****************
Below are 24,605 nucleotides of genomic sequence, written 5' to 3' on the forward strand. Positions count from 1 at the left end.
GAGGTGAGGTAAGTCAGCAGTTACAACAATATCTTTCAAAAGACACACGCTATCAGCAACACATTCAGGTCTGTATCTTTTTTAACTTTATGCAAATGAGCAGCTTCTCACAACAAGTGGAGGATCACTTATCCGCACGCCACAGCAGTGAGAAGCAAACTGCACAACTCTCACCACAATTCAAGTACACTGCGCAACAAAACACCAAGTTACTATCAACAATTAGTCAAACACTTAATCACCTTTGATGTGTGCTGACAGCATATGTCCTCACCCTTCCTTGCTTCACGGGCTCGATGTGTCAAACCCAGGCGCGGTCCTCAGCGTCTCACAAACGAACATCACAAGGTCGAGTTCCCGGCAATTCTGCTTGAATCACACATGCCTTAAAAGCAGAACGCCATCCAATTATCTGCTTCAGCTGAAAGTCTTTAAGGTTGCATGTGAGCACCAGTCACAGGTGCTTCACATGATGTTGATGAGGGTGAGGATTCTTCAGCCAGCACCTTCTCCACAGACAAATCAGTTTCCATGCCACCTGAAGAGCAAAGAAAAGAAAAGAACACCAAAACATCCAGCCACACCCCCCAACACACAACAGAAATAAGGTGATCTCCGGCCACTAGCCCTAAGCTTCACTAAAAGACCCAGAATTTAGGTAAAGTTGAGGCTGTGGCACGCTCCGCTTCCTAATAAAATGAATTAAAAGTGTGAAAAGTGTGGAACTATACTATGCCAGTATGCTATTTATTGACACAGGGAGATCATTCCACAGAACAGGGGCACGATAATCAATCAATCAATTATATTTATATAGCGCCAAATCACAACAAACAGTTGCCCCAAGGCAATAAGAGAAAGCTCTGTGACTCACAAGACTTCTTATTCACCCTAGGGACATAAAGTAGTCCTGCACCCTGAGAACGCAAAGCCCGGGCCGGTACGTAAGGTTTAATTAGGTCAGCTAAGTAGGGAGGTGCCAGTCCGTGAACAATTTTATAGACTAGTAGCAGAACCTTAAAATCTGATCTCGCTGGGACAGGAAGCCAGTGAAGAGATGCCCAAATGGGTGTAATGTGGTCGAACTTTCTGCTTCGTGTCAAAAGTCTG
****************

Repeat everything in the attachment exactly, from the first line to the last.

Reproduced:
Below are 24,605 nucleotides of genomic sequence, written 5' to 3' on the forward strand. Positions count from 1 at the left end.
GAGGTGAGGTAAGTCAGCAGTTACAACAATATCTTTCAAAAGACACACGCTATCAGCAACACATTCAGGTCTGTATCTTTTTTAACTTTATGCAAATGAGCAGCTTCTCACAACAAGTGGAGGATCACTTATCCGCACGCCACAGCAGTGAGAAGCAAACTGCACAACTCTCACCACAATTCAAGTACACTGCGCAACAAAACACCAAGTTACTATCAACAATTAGTCAAACACTTAATCACCTTTGATGTGTGCTGACAGCATATGTCCTCACCCTTCCTTGCTTCACGGGCTCGATGTGTCAAACCCAGGCGCGGTCCTCAGCGTCTCACAAACGAACATCACAAGGTCGAGTTCCCGGCAATTCTGCTTGAATCACACATGCCTTAAAAGCAGAACGCCATCCAATTATCTGCTTCAGCTGAAAGTCTTTAAGGTTGCATGTGAGCACCAGTCACAGGTGCTTCACATGATGTTGATGAGGGTGAGGATTCTTCAGCCAGCACCTTCTCCACAGACAAATCAGTTTCCATGCCACCTGAAGAGCAAAGAAAAGAAAAGAACACCAAAACATCCAGCCACACCCCCCAACACACAACAGAAATAAGGTGATCTCCGGCCACTAGCCCTAAGCTTCACTAAAAGACCCAGAATTTAGGTAAAGTTGAGGCTGTGGCACGCTCCGCTTCCTAATAAAATGAATTAAAAGTGTGAAAAGTGTGGAACTATACTATGCCAGTATGCTATTTATTGACACAGGGAGATCATTCCACAGAACAGGGGCACGATAATCAATCAATCAATTATATTTATATAGCGCCAAATCACAACAAACAGTTGCCCCAAGGCAATAAGAGAAAGCTCTGTGACTCACAAGACTTCTTATTCACCCTAGGGACATAAAGTAGTCCTGCACCCTGAGAACGCAAAGCCCGGGCCGGTACGTAAGGTTTAATTAGGTCAGCTAAGTAGGGAGGTGCCAGTCCGTGAACAATTTTATAGACTAGTAGCAGAACCTTAAAATCTGATCTCGCTGGGACAGGAAGCCAGTGAAGAGATGCCCAAATGGGTGTAATGTGGTCGAACTTTCTGCTTCGTGTCAAAAGTCTG